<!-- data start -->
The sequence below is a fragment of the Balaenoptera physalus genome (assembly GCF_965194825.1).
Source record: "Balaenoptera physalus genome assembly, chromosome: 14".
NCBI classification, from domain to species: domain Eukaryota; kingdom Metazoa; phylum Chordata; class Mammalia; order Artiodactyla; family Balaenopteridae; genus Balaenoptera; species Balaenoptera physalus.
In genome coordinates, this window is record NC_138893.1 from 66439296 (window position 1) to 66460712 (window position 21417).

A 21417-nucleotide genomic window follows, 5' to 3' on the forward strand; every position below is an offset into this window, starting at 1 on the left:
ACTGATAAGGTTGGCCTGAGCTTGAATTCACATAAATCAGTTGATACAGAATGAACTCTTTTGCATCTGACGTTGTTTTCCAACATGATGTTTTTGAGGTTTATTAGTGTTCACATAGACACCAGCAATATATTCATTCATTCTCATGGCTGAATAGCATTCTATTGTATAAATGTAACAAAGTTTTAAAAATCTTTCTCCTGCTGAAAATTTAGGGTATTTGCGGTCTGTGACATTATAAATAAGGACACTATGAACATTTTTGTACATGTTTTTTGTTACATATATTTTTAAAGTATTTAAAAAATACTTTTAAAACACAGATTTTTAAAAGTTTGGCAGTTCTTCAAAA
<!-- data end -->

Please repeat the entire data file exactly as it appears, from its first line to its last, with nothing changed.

The sequence below is a fragment of the Balaenoptera physalus genome (assembly GCF_965194825.1).
Source record: "Balaenoptera physalus genome assembly, chromosome: 14".
NCBI classification, from domain to species: domain Eukaryota; kingdom Metazoa; phylum Chordata; class Mammalia; order Artiodactyla; family Balaenopteridae; genus Balaenoptera; species Balaenoptera physalus.
In genome coordinates, this window is record NC_138893.1 from 66439296 (window position 1) to 66460712 (window position 21417).

A 21417-nucleotide genomic window follows, 5' to 3' on the forward strand; every position below is an offset into this window, starting at 1 on the left:
ACTGATAAGGTTGGCCTGAGCTTGAATTCACATAAATCAGTTGATACAGAATGAACTCTTTTGCATCTGACGTTGTTTTCCAACATGATGTTTTTGAGGTTTATTAGTGTTCACATAGACACCAGCAATATATTCATTCATTCTCATGGCTGAATAGCATTCTATTGTATAAATGTAACAAAGTTTTAAAAATCTTTCTCCTGCTGAAAATTTAGGGTATTTGCGGTCTGTGACATTATAAATAAGGACACTATGAACATTTTTGTACATGTTTTTTGTTACATATATTTTTAAAGTATTTAAAAAATACTTTTAAAACACAGATTTTTAAAAGTTTGGCAGTTCTTCAAAA